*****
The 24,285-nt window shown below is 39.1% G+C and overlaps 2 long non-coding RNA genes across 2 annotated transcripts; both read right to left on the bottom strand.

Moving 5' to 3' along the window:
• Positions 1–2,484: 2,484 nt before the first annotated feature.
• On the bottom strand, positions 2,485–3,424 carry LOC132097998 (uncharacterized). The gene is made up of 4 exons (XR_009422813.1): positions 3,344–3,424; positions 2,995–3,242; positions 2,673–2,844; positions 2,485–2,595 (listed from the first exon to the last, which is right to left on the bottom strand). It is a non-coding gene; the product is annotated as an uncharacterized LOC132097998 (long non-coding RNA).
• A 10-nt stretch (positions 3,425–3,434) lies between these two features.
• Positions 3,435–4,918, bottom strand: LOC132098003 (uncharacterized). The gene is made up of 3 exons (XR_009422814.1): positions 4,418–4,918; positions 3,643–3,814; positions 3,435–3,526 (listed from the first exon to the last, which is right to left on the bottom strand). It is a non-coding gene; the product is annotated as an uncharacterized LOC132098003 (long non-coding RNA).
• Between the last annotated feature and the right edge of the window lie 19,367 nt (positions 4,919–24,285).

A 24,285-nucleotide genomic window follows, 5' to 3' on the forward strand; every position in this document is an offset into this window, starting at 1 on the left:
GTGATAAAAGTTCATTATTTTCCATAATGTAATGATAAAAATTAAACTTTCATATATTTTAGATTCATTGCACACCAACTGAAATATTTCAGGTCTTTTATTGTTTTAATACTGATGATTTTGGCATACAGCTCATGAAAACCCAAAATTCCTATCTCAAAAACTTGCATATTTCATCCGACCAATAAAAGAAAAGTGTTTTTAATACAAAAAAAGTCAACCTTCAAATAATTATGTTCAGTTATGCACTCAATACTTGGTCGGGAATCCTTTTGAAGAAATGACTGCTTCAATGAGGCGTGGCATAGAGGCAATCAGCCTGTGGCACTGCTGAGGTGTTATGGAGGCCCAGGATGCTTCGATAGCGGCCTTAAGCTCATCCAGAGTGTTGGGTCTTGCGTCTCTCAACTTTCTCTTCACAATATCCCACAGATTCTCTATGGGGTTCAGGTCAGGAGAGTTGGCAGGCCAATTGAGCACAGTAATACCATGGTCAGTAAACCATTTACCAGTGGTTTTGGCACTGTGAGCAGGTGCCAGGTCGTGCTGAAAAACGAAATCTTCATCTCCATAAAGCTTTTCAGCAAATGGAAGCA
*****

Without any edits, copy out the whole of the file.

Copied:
The 24,285-nt window shown below is 39.1% G+C and overlaps 2 long non-coding RNA genes across 2 annotated transcripts; both read right to left on the bottom strand.

Moving 5' to 3' along the window:
• Positions 1–2,484: 2,484 nt before the first annotated feature.
• On the bottom strand, positions 2,485–3,424 carry LOC132097998 (uncharacterized). The gene is made up of 4 exons (XR_009422813.1): positions 3,344–3,424; positions 2,995–3,242; positions 2,673–2,844; positions 2,485–2,595 (listed from the first exon to the last, which is right to left on the bottom strand). It is a non-coding gene; the product is annotated as an uncharacterized LOC132097998 (long non-coding RNA).
• A 10-nt stretch (positions 3,425–3,434) lies between these two features.
• Positions 3,435–4,918, bottom strand: LOC132098003 (uncharacterized). The gene is made up of 3 exons (XR_009422814.1): positions 4,418–4,918; positions 3,643–3,814; positions 3,435–3,526 (listed from the first exon to the last, which is right to left on the bottom strand). It is a non-coding gene; the product is annotated as an uncharacterized LOC132098003 (long non-coding RNA).
• Between the last annotated feature and the right edge of the window lie 19,367 nt (positions 4,919–24,285).

A 24,285-nucleotide genomic window follows, 5' to 3' on the forward strand; every position in this document is an offset into this window, starting at 1 on the left:
GTGATAAAAGTTCATTATTTTCCATAATGTAATGATAAAAATTAAACTTTCATATATTTTAGATTCATTGCACACCAACTGAAATATTTCAGGTCTTTTATTGTTTTAATACTGATGATTTTGGCATACAGCTCATGAAAACCCAAAATTCCTATCTCAAAAACTTGCATATTTCATCCGACCAATAAAAGAAAAGTGTTTTTAATACAAAAAAAGTCAACCTTCAAATAATTATGTTCAGTTATGCACTCAATACTTGGTCGGGAATCCTTTTGAAGAAATGACTGCTTCAATGAGGCGTGGCATAGAGGCAATCAGCCTGTGGCACTGCTGAGGTGTTATGGAGGCCCAGGATGCTTCGATAGCGGCCTTAAGCTCATCCAGAGTGTTGGGTCTTGCGTCTCTCAACTTTCTCTTCACAATATCCCACAGATTCTCTATGGGGTTCAGGTCAGGAGAGTTGGCAGGCCAATTGAGCACAGTAATACCATGGTCAGTAAACCATTTACCAGTGGTTTTGGCACTGTGAGCAGGTGCCAGGTCGTGCTGAAAAACGAAATCTTCATCTCCATAAAGCTTTTCAGCAAATGGAAGCA